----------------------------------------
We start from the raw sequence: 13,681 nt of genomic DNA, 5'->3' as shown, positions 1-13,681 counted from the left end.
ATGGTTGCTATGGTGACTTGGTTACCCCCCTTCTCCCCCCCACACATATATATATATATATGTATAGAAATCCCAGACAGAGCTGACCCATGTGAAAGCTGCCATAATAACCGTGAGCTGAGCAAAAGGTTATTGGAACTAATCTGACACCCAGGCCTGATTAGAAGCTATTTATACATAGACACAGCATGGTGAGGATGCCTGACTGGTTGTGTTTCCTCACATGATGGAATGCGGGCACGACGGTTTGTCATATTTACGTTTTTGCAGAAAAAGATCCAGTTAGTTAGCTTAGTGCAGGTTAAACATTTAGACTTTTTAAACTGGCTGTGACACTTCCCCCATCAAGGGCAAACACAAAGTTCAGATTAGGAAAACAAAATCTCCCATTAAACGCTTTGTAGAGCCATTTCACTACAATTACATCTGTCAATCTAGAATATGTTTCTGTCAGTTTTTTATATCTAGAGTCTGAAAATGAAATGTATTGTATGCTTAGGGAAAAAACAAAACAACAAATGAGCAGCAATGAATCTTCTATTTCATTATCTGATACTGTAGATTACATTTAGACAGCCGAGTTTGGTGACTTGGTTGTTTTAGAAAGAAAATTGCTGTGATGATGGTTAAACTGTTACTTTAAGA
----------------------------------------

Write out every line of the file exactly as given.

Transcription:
We start from the raw sequence: 13,681 nt of genomic DNA, 5'->3' as shown, positions 1-13,681 counted from the left end.
ATGGTTGCTATGGTGACTTGGTTACCCCCCTTCTCCCCCCCACACATATATATATATATATGTATAGAAATCCCAGACAGAGCTGACCCATGTGAAAGCTGCCATAATAACCGTGAGCTGAGCAAAAGGTTATTGGAACTAATCTGACACCCAGGCCTGATTAGAAGCTATTTATACATAGACACAGCATGGTGAGGATGCCTGACTGGTTGTGTTTCCTCACATGATGGAATGCGGGCACGACGGTTTGTCATATTTACGTTTTTGCAGAAAAAGATCCAGTTAGTTAGCTTAGTGCAGGTTAAACATTTAGACTTTTTAAACTGGCTGTGACACTTCCCCCATCAAGGGCAAACACAAAGTTCAGATTAGGAAAACAAAATCTCCCATTAAACGCTTTGTAGAGCCATTTCACTACAATTACATCTGTCAATCTAGAATATGTTTCTGTCAGTTTTTTATATCTAGAGTCTGAAAATGAAATGTATTGTATGCTTAGGGAAAAAACAAAACAACAAATGAGCAGCAATGAATCTTCTATTTCATTATCTGATACTGTAGATTACATTTAGACAGCCGAGTTTGGTGACTTGGTTGTTTTAGAAAGAAAATTGCTGTGATGATGGTTAAACTGTTACTTTAAGA